The US probes into alleged ties between Donald Trump’s 2016 US Presidential campaign and the Russian government have been ongoing for nearly two years. While some insist that Trump’s team did collude with Moscow, others including Trump himself have called the entire process a “witch hunt” aimed at covering up attempts by Trump’s Washington opponents to prevent him from entering the White House prior to January of 2017. While no direct evidence of collusion has yet to be presented to the public, this has clearly not stopped frequent speculation on the issue being aired from multiple quarters of the political world.
But years before Trump declared his candidacy, the popular American satirical animated series South Park produced an episode called “Obama Wins!”, whose original US air date was on 7 November, 2012. The premise of the fictional episode is that in order to secure victory, Barack Obama’s 2012 campaign colluded with the People’s Liberation Army of China. As such, China procured the services of the American character Eric Cartman, who stole ballot boxes from multiple ‘swing states’ on election day. Furthermore, if the operation between China and Cartman was to be successful, Obama agreed to (somehow) transfer the ownership rights to the Star Wars film series from the US based studio Disney to the Chinese government, as a form of payment to a Chinese state which helped to assure Obama’s victory.
The plot is of course wildly absurd even by the standards of satire, but the episode did elicit plenty of laughs and positive reviews from critics at the time of its original airing. But in a case of life imitating art, Donald Trump and his campaign team now stand accused of colluding with a foreign superpower to influence an election, only this time it is Russia rather than China that lies at the heart of the accusations against Trump and his campaign team.
If Donald Trump did in fact collude with the Russian government, perhaps the similarities between the South Park episode and the “Russiagate” scandal are purely coincidental. But if as Trump and others suggest, the entire thing is a fabricated witch hunt based on fictional accusations, one must wonder whether those who authored the accusations against Trump were inspired by a work of fiction which parodied Barack Obama doing that which Donald Trump stands accused of doing in real life.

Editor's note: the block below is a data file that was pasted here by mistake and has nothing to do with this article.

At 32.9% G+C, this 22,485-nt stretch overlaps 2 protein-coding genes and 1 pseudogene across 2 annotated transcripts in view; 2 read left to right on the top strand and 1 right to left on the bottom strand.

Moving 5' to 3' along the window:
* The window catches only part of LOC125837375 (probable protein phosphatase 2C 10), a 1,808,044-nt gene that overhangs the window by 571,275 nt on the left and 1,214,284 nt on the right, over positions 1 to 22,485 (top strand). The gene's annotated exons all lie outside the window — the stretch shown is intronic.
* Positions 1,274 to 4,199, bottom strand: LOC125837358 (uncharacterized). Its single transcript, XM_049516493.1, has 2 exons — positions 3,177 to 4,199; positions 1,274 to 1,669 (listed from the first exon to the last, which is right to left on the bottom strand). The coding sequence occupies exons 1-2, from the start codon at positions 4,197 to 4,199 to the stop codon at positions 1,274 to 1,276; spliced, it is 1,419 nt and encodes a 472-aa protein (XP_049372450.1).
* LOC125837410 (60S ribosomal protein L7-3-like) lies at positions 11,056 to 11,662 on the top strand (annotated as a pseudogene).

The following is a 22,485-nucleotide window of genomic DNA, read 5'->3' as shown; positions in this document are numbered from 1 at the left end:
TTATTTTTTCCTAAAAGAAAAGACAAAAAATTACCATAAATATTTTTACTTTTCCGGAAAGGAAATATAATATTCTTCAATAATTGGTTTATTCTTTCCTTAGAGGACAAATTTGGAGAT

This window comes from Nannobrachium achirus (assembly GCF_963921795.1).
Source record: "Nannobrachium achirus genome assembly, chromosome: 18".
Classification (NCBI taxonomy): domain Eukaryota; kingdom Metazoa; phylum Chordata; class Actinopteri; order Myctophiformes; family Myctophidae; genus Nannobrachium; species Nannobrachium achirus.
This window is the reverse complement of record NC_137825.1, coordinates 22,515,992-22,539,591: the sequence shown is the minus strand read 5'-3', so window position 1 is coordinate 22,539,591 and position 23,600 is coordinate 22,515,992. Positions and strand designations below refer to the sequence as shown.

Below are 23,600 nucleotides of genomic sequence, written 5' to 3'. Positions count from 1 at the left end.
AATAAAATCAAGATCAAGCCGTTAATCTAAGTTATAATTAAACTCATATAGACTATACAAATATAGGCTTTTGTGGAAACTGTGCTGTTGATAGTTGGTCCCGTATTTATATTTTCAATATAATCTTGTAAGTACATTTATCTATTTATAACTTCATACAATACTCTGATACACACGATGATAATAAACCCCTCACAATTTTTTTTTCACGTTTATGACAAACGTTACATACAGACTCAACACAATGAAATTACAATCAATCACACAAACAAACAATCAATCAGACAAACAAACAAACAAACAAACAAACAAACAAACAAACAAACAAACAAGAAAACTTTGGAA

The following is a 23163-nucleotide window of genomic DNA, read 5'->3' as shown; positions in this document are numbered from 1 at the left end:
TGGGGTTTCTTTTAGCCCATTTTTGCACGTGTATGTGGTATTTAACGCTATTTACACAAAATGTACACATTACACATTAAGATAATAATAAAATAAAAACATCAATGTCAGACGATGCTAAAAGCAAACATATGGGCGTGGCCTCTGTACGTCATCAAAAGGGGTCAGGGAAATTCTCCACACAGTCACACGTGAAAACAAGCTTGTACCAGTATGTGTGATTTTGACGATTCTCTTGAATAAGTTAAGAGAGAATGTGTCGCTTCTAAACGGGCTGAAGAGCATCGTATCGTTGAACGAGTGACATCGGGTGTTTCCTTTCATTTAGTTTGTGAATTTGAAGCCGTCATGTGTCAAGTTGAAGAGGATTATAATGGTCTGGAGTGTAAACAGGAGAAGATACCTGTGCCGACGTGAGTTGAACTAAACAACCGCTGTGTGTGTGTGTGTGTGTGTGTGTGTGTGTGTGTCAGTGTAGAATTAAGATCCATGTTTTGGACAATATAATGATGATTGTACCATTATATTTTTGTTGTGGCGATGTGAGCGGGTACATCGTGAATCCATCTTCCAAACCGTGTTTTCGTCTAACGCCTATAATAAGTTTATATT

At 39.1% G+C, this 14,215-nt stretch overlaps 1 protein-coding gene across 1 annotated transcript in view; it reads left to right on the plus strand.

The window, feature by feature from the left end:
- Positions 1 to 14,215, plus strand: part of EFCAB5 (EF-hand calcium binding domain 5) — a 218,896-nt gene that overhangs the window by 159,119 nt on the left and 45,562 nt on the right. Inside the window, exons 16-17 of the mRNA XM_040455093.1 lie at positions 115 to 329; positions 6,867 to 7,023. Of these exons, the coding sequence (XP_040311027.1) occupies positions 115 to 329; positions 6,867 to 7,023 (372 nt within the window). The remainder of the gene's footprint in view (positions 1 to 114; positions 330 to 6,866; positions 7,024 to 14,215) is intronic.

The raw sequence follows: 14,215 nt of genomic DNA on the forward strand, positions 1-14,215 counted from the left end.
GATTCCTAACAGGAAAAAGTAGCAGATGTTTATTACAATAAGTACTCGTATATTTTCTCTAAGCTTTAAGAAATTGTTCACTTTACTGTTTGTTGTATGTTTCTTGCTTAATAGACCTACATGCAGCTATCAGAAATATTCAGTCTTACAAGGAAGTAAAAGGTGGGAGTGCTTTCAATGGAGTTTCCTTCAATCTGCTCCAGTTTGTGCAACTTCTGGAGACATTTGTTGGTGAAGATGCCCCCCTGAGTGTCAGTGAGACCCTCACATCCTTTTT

While it might at first appear to be far fetched to suggest that real life American politicians have based their accusations against Trump on a fictional piece of animated political satire, it would not be the first time that life imitated art. Indeed, many modern scientific breakthroughs have been inspired by fictional deceptions of technologies which at the time of their first depiction, did not exist in the real world. Beyond this, when asked how the Israel secret intelligence service Mossad developed new techniques and weapons technologies to use in real life field work, former Mossad agent Avner Avraham recently revealed on the Savage Nation Podcast, that Mossad often copied techniques and futuristic weapons that were depicted in fictional Hollywood films.
Thus, it is not in fact unreasonable to suggest that if indeed the Trump-Russia collusion allegations are all fiction, they might not even be original fiction. Instead, the allegations may well be a work of adapted fiction that were derived from an episode of South Park that remains widely available to view online.